The amazing female athletes from this year’s Winter Olympics are giving us all the feels, from seventeen-year-old snowboarder and gold medalist Chloe Kim to Mikaela Shiffrin, who earned her second career Olympic gold medal in the women’s giant slalom. With so many amazing female competitors getting the recognition they deserve, we were inspired to shine the light on some of the kickass female athletes within 360i’s own walls.
We sat down with Associate Marketing Manager, Hannah Epstein, Digital Activation Associate Alex Sanguiliano, and Technical Support Specialist Janea Wilkerson to hear more about their experience as female athletes, how they got started and what challenges they’ve faced along the way.
Hannah Epstein – Hockey
While her formal competitive career ended post-grad, she’s still pursuing her passion for hockey in New York City. Her experience has come full circle. Just like the spunky little girl she first described, she’s now playing in an all-male roller league at Pier 2 at Brooklyn Bridge Park. Even as the only woman in the league, she’s never doubted her ability to be a real competitor. “The men are bigger and stronger than me, but being the only female in the league is empowering,” Hannah says, “It makes me feel like my time as an athlete – which is ultimately what made me who I am – isn’t over.”
Janea Wilkerson – Football
For Janea, sports have always been part of her life. And while she may be our go-to Tech Support Specialist by day, out of the office, she dominates as a professional tackle football player for the New York Sharks. After getting her start as a recreational basketball and football player, Janea tried out for the Sharks, one of the only organized football teams for women in New York City, in 2009 and has been playing ever since. Between pre-season and the regular season, Janea dedicates about 8 months of the year, 3 days a week to training. “Sports have always been in my blood, and if I’m not training then I’m studying old plays so that I can mentally prepare.”
Janea’s career in athletics nearly came to a halt when she tore her ACL in 2012 and then again in 2014. While most athletes would consider these injuries career-ending, she saw them as motivation to keep fighting and come back stronger than ever. “Female athletes typically don’t get the same respect as our male counterparts, which makes it easy to want to give up. But I knew I wanted to get back in the game and show the next generation of female football players that we’re just as tough as the men.” Janea maintains that the most important part of playing a sport is to have fun: “Win, lose, or draw, try to find the fun factor in what you’re doing. Otherwise it feels like extra work, and it shouldn’t be that way.”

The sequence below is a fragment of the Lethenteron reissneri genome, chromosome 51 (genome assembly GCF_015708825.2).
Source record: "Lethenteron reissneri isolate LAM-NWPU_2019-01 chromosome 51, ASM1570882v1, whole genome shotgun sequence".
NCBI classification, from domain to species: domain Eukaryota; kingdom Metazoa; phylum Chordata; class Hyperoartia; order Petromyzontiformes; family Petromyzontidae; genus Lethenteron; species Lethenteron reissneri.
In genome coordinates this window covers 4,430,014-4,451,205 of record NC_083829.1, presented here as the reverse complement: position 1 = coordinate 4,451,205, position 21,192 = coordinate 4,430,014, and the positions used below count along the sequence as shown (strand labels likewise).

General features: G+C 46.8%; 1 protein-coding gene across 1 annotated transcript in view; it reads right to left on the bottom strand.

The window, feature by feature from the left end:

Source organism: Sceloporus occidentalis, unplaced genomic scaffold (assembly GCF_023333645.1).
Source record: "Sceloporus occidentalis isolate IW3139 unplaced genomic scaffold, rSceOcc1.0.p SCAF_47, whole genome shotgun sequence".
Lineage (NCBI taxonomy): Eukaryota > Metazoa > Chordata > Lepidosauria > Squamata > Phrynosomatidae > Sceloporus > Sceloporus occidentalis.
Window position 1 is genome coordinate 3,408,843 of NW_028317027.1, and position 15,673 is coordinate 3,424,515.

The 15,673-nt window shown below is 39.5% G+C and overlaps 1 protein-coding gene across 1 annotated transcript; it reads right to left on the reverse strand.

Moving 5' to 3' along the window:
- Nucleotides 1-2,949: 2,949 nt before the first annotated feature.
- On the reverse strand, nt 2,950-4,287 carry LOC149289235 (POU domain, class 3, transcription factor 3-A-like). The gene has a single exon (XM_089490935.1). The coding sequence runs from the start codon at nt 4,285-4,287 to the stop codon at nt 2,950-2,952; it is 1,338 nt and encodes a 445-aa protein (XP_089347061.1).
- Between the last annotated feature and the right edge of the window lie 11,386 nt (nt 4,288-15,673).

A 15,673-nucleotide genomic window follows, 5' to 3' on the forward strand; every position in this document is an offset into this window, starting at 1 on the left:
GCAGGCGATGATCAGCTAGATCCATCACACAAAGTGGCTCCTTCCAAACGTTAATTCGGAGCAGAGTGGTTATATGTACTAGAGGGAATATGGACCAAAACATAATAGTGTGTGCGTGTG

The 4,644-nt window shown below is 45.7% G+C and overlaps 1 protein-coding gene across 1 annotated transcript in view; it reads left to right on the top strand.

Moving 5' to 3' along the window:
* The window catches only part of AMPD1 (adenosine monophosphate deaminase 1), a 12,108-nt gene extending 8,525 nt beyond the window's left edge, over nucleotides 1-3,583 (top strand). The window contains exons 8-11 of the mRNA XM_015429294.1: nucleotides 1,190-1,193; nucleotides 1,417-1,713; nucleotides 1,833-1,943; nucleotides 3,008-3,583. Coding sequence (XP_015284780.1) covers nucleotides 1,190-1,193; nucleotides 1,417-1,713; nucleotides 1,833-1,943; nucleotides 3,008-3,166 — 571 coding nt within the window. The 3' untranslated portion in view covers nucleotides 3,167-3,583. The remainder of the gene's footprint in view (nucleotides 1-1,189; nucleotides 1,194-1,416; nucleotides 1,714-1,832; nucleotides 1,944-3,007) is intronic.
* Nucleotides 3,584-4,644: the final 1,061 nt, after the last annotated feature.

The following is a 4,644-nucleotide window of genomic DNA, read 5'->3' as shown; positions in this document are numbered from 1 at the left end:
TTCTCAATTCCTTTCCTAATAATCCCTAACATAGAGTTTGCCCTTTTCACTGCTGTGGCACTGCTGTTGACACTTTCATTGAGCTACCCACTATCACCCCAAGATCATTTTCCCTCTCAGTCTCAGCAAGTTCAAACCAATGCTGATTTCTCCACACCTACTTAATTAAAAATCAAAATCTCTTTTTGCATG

As an IT specialist who spends her days troubleshooting the agency’s toughest tech problems, she recognizes the importance of leaning on your teammates. “As a football player I can’t make a play by myself – the same is true at work. I’m part of a larger team at work, and at the end of the day we’re all working towards a common goal.”
Alex Sangiuliano – Soccer
To foster new connections across the agency (and to enjoy some post-game brews), 360i participates in seasonal intramurals, everything from kickball and softball to flag football and soccer. Alex has been a key player on the agency’s soccer team since she joined two years ago. For her, the intramural soccer team was an opportunity to return to her roots as a soccer player. Growing up in a soccer family (both her dad and brother play), Alex was quick to discover a talent for the game at age eight. Her love for the game took her all the way to the collegiate level at Lehigh, where she played Division 1 soccer for the Mountain Hawks.
She found that her ultimate driver was being part of a team. “The team really keeps you going,” she explains. “Once you’re at the collegiate level, being an athlete becomes your job. But having your friends and teammates around makes it so much fun.” Alex’s energy and tenacity on the field is contagious as she’s one of the few players on 360i’s that can play without rest for the full 40 minutes.
All this talk of teamwork has got us super amped up. We’re so proud of the agency’s female athletes and those competing on the Olympic stage this Winter in PyeongChang.